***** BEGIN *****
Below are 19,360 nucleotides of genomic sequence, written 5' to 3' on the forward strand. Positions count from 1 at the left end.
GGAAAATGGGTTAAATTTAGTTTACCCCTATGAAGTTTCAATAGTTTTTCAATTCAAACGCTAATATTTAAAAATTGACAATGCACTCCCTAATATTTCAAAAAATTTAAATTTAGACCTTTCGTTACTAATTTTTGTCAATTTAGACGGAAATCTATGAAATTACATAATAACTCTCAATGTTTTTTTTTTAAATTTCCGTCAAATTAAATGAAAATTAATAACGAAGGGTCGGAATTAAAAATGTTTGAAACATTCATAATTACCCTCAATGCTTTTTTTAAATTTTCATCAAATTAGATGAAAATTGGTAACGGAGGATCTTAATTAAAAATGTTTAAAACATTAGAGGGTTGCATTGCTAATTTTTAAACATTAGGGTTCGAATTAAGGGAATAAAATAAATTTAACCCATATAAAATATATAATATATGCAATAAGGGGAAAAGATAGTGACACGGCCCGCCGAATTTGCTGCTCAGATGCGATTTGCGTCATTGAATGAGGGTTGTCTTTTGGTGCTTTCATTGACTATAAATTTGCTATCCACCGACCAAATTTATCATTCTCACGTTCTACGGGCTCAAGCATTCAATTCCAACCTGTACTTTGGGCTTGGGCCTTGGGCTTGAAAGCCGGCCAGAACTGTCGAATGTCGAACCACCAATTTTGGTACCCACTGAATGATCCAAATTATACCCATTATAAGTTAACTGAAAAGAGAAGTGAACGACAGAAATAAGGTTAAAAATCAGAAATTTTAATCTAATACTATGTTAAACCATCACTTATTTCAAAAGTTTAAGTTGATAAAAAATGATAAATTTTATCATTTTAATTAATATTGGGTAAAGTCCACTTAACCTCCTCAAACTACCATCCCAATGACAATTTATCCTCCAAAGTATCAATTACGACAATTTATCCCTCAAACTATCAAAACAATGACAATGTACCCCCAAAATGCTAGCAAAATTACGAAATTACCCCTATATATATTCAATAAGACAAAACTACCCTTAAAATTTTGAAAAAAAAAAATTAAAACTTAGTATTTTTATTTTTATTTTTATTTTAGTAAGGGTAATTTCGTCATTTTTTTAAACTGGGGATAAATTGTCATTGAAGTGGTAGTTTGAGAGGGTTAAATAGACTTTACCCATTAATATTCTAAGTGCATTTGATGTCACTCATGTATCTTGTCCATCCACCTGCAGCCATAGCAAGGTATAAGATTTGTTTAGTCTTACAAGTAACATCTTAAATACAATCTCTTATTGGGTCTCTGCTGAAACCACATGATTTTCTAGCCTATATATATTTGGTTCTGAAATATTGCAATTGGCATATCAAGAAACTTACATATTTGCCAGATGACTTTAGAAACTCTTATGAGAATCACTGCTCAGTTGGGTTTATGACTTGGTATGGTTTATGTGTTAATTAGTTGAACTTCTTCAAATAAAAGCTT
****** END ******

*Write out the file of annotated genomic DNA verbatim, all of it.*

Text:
Below are 19,360 nucleotides of genomic sequence, written 5' to 3' on the forward strand. Positions count from 1 at the left end.
GGAAAATGGGTTAAATTTAGTTTACCCCTATGAAGTTTCAATAGTTTTTCAATTCAAACGCTAATATTTAAAAATTGACAATGCACTCCCTAATATTTCAAAAAATTTAAATTTAGACCTTTCGTTACTAATTTTTGTCAATTTAGACGGAAATCTATGAAATTACATAATAACTCTCAATGTTTTTTTTTTAAATTTCCGTCAAATTAAATGAAAATTAATAACGAAGGGTCGGAATTAAAAATGTTTGAAACATTCATAATTACCCTCAATGCTTTTTTTAAATTTTCATCAAATTAGATGAAAATTGGTAACGGAGGATCTTAATTAAAAATGTTTAAAACATTAGAGGGTTGCATTGCTAATTTTTAAACATTAGGGTTCGAATTAAGGGAATAAAATAAATTTAACCCATATAAAATATATAATATATGCAATAAGGGGAAAAGATAGTGACACGGCCCGCCGAATTTGCTGCTCAGATGCGATTTGCGTCATTGAATGAGGGTTGTCTTTTGGTGCTTTCATTGACTATAAATTTGCTATCCACCGACCAAATTTATCATTCTCACGTTCTACGGGCTCAAGCATTCAATTCCAACCTGTACTTTGGGCTTGGGCCTTGGGCTTGAAAGCCGGCCAGAACTGTCGAATGTCGAACCACCAATTTTGGTACCCACTGAATGATCCAAATTATACCCATTATAAGTTAACTGAAAAGAGAAGTGAACGACAGAAATAAGGTTAAAAATCAGAAATTTTAATCTAATACTATGTTAAACCATCACTTATTTCAAAAGTTTAAGTTGATAAAAAATGATAAATTTTATCATTTTAATTAATATTGGGTAAAGTCCACTTAACCTCCTCAAACTACCATCCCAATGACAATTTATCCTCCAAAGTATCAATTACGACAATTTATCCCTCAAACTATCAAAACAATGACAATGTACCCCCAAAATGCTAGCAAAATTACGAAATTACCCCTATATATATTCAATAAGACAAAACTACCCTTAAAATTTTGAAAAAAAAAAATTAAAACTTAGTATTTTTATTTTTATTTTTATTTTAGTAAGGGTAATTTCGTCATTTTTTTAAACTGGGGATAAATTGTCATTGAAGTGGTAGTTTGAGAGGGTTAAATAGACTTTACCCATTAATATTCTAAGTGCATTTGATGTCACTCATGTATCTTGTCCATCCACCTGCAGCCATAGCAAGGTATAAGATTTGTTTAGTCTTACAAGTAACATCTTAAATACAATCTCTTATTGGGTCTCTGCTGAAACCACATGATTTTCTAGCCTATATATATTTGGTTCTGAAATATTGCAATTGGCATATCAAGAAACTTACATATTTGCCAGATGACTTTAGAAACTCTTATGAGAATCACTGCTCAGTTGGGTTTATGACTTGGTATGGTTTATGTGTTAATTAGTTGAACTTCTTCAAATAAAAGCTT